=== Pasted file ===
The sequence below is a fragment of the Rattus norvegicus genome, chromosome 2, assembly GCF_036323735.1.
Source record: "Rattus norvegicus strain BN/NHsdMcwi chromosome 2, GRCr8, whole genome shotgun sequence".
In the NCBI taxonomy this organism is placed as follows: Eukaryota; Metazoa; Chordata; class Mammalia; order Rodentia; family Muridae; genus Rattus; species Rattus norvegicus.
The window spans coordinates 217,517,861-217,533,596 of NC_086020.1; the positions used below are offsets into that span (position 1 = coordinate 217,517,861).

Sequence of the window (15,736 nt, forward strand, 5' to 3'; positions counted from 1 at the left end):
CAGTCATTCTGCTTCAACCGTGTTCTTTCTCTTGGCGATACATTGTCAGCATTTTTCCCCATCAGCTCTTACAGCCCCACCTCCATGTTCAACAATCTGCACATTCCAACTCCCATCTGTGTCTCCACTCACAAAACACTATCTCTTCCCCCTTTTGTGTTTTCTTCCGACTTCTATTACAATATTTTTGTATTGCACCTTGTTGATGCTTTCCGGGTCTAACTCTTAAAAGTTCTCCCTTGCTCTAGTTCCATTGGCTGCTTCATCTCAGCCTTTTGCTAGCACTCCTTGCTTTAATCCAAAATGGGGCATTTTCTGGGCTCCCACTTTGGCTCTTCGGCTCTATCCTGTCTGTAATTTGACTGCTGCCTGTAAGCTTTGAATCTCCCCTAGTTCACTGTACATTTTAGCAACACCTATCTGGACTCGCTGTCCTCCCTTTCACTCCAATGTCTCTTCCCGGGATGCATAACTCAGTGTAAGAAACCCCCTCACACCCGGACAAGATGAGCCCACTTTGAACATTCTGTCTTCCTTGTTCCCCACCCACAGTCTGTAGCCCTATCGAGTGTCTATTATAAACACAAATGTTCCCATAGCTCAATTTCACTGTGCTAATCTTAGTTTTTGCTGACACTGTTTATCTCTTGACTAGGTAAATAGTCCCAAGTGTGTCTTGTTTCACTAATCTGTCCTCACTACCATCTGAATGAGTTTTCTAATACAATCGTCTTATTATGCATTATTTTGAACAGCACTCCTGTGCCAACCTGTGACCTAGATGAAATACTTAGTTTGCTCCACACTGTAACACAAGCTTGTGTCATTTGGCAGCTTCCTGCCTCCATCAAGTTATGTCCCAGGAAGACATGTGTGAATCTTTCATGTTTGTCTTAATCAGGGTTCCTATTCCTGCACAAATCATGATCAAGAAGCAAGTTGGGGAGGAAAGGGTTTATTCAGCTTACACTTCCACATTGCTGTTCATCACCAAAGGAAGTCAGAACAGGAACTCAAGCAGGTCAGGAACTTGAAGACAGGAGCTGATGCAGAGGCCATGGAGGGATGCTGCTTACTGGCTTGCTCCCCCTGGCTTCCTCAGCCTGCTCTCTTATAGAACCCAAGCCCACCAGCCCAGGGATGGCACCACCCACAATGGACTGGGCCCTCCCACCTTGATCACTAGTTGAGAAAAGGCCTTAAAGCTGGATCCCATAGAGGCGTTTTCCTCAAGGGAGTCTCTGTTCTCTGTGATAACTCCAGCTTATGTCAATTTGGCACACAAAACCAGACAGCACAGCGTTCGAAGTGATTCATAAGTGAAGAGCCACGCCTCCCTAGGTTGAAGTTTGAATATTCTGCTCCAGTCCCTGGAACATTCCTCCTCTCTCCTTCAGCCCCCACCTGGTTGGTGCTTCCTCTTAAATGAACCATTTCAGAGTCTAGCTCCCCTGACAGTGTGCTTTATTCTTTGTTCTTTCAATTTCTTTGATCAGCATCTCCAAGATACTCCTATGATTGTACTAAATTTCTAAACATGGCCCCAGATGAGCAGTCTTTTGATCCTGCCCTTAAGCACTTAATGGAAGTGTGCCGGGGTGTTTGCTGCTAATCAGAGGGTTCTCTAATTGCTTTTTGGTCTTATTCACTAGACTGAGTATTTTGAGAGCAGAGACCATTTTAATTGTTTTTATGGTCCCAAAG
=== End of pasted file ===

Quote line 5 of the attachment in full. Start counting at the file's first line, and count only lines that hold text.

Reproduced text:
Sequence of the window (15,736 nt, forward strand, 5' to 3'; positions counted from 1 at the left end):